AM: What is it like to be in the driver’s seat vs. working on someone else’s project? There must be pros/cons to each. Do you still get to animate?
JAGM: It is very different. In short, being the creative decision maker increases the stress level and the satisfaction you get out of creative problem solving. The stakes are just extremely high and the connection (or failure to connect) with the audience is entirely your responsibility. You feel both exposed and engaged. It’s exhausting, and I absolutely love it.
Animation Mentor taught me to direct animators, to analyze the needs of the scene, and to communicate to others the vision I have for it without animating it myself.
On the other hand, working on someone else’s project is rewarding in the sense that you are collaborating and growing from the exposure you get to other artists’ work. It’s a great learning experience and is probably a necessary step toward becoming a confident creator. Enjoy it because as a showrunner you don’t really get to animate at all!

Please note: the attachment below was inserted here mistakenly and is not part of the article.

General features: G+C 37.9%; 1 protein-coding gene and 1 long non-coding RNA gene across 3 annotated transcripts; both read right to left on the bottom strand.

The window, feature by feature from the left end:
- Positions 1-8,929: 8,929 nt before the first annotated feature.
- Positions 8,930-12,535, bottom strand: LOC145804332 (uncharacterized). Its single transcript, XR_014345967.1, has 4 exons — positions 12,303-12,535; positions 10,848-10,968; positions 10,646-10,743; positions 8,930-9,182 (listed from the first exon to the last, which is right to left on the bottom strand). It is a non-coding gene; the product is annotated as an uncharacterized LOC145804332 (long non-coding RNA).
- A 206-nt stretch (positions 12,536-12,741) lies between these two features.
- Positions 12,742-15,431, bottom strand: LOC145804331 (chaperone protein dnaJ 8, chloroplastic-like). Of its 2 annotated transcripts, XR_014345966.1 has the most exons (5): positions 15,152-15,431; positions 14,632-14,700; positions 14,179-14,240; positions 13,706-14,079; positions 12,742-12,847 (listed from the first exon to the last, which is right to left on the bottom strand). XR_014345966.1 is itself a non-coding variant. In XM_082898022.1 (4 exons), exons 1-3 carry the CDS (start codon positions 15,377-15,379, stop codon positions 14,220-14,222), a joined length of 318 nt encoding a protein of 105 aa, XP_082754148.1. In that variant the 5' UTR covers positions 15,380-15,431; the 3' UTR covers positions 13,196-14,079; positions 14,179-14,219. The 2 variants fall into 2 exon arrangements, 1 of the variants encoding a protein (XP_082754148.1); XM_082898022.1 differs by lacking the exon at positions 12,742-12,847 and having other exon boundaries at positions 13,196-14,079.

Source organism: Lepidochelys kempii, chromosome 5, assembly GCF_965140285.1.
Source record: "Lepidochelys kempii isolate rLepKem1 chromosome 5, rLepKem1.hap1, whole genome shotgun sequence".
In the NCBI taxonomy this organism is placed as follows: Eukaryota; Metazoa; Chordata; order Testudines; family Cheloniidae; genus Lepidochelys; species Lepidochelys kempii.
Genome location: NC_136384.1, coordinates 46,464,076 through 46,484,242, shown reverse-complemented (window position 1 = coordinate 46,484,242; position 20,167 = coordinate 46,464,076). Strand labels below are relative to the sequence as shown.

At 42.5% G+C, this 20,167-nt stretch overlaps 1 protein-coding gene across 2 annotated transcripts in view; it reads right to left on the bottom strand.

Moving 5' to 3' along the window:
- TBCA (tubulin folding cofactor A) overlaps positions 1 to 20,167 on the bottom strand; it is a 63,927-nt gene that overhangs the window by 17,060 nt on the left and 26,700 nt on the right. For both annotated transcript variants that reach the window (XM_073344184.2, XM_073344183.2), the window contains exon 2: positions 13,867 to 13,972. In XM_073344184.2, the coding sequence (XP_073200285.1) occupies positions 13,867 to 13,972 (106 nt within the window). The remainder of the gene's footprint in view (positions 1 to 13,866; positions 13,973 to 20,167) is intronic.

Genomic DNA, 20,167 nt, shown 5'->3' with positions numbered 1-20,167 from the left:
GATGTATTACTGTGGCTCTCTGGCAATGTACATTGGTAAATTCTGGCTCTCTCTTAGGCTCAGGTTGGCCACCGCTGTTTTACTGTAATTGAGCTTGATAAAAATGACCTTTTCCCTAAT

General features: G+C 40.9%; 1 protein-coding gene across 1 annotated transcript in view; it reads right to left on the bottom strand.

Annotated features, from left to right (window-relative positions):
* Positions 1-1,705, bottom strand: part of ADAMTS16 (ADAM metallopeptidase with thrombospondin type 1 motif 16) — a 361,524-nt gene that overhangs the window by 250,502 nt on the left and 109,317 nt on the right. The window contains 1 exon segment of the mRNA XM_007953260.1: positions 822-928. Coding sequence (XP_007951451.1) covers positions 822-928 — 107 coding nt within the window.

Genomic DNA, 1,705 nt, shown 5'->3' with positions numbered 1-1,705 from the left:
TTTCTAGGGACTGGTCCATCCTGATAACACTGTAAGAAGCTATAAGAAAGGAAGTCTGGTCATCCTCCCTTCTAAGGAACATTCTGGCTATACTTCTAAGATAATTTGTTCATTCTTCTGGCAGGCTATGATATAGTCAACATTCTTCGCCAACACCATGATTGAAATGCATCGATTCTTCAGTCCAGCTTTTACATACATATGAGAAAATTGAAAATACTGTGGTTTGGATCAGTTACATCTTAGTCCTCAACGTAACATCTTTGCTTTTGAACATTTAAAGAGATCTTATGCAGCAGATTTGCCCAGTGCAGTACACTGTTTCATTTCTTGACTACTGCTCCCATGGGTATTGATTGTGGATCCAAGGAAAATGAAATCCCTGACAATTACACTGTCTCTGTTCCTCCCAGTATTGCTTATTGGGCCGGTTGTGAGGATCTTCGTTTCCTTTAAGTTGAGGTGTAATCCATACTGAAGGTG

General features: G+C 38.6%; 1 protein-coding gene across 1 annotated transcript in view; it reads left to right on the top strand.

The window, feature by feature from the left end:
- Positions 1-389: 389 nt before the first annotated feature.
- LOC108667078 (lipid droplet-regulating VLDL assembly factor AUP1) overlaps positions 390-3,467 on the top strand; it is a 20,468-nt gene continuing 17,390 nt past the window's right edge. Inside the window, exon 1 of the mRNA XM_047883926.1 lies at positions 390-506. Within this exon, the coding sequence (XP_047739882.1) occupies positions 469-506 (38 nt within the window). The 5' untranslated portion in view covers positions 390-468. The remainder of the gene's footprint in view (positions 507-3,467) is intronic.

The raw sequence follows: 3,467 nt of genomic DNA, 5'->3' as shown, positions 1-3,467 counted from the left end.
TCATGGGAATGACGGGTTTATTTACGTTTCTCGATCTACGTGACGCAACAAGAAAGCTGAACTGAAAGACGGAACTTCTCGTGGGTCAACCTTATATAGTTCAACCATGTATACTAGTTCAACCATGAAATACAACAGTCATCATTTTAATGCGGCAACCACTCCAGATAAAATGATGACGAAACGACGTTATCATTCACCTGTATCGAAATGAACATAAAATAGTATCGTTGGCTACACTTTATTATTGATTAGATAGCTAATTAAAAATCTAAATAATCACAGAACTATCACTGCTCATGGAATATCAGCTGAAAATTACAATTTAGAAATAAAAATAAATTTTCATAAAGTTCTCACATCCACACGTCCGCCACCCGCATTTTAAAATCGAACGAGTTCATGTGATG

AM: We love Legend Quest! It’s so cool how much Mexican folklore is incorporated throughout the story, and it’s clear that was important to the team. Can you tell us a little about that process?
JAGM: Thanks for noticing! To our team, this was the opportunity of a lifetime. We got to make an animated show that can be seen across the world, and we had all the creative control. This was our chance to define what a cartoon from Latin America feels like!